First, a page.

Australian experts say they are “deeply concerned” by the death of an American woman from an untreatable infection with a antibiotic-resistant bacterium.

Professor Cheryl Jones, President of the Australasian Society for Infectious Diseases (ASID), says the woman’s death “may herald a postantibiotic era in which high level antimicrobial resistance (AMR) is widespread, meaning that common pathogens will be untreatable”.

“Should this be the case, it would profoundly affect all areas of health care, and society,” Professor Jones and her co-authors wrote in an editorial for the Medical Journal of Australia.

“Simple childhood infections would once again be life-threatening events, major surgery would be associated with high mortality, chemotherapy for cancer and organ transplantation would no longer be possible.”

The Australian Government had been proactive in its response to AMR, with the formation of the Australian AMR Prevention and Containment Steering Group, followed by the release of the first National AMR strategy in June 2015.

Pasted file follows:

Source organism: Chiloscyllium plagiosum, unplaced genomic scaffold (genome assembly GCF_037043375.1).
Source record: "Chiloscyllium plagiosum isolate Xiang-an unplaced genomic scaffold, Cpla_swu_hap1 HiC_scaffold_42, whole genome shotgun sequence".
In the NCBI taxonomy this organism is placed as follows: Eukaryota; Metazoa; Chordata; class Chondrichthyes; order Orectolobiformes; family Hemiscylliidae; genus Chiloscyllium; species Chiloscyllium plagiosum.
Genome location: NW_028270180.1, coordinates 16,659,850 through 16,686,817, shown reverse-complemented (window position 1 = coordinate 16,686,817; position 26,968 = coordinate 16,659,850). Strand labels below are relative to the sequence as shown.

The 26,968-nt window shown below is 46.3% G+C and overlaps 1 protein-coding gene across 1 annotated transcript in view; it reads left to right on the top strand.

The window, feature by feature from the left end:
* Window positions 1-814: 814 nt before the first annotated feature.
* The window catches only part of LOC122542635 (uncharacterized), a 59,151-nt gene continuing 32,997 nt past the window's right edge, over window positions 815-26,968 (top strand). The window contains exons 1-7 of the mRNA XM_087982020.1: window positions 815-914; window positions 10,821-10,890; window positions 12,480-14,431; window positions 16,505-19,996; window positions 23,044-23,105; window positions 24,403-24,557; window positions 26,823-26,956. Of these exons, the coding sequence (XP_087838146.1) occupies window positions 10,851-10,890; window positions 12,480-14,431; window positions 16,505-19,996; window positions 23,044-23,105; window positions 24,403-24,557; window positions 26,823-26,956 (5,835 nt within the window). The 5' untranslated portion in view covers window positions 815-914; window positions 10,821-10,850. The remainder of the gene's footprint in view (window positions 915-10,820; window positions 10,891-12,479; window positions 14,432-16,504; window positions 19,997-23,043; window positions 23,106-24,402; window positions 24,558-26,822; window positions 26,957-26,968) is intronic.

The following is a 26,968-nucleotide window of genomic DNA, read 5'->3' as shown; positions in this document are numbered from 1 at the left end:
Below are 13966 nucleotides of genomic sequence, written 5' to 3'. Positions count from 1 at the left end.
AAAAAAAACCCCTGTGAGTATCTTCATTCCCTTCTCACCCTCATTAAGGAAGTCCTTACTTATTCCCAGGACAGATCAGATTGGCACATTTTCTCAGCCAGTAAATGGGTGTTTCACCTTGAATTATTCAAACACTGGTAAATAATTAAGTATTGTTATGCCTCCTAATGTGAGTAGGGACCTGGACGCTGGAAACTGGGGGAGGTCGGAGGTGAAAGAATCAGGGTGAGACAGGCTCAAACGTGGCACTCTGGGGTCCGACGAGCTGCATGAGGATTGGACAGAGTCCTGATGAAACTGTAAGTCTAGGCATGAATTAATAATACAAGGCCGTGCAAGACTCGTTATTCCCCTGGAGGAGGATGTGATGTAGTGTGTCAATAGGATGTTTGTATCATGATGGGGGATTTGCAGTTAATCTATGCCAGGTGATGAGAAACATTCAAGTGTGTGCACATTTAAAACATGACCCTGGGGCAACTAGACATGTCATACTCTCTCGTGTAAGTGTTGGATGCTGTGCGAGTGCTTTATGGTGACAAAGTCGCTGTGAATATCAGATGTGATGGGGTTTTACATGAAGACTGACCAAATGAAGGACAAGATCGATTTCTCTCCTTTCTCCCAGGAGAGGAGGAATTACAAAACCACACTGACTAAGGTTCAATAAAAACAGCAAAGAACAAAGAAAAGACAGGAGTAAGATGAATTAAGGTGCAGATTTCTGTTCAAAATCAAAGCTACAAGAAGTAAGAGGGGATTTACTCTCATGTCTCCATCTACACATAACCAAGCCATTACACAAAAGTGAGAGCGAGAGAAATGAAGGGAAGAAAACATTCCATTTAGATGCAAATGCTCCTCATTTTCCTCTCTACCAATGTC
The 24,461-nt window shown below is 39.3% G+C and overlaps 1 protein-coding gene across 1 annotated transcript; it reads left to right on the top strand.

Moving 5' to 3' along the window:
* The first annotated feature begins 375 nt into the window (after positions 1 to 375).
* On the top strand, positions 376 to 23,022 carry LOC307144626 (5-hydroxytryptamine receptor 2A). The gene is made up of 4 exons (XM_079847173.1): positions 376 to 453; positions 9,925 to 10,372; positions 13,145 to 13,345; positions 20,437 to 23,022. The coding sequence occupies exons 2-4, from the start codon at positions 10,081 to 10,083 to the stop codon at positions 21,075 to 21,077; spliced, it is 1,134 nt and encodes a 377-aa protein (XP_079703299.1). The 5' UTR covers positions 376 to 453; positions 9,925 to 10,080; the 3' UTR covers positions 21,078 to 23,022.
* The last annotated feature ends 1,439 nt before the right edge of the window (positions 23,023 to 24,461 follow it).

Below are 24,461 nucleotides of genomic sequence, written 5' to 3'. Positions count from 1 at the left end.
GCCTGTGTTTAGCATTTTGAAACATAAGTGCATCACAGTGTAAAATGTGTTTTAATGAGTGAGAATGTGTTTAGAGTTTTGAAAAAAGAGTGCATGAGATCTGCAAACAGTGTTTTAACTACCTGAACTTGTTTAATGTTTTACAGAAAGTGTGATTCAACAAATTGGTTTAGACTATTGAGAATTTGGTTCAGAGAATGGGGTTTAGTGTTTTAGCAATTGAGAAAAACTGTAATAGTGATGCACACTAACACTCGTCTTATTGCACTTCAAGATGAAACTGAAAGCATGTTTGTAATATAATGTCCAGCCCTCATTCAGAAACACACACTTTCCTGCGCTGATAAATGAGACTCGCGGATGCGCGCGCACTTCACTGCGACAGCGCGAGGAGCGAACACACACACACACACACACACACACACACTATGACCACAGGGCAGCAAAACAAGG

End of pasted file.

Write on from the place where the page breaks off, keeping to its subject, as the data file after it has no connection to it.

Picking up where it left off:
However, Professor Jones wrote, the challenge was to translate the plan into a road map to life-saving action.

“The per capita consumption of antibiotics by people in Australia is among the highest in the world. Australian prescribers and consumers need to reduce antibiotic use in both humans and animals,” she wrote.

“To have an impact on AMR, we will need to address all its drivers in Australia in humans, animals and agriculture.

“These are not only unrestrained use of antibiotics but poor infection control, the decline of antibiotic and diagnostic research and development, and the introduction of AMR into Australia through international travel or from ingestion of imported food products that may contain AMR organisms (eg, seafood and meat), particularly if antibiotics were employed during their production. We also need to better define the impact of AMR through coordinated national surveillance and communicate the impact of AMR infections to our community.

“A list of tangible actions against each of the drivers of AMR, coordinated across human and animal health and agriculture, must be an urgent priority. The ASID, the Australian Society for Antimicrobials, and animal health societies will host government representatives and stakeholders in June 2017 at the second Australian AMR Summit in Melbourne, with the aim of drafting this action list.”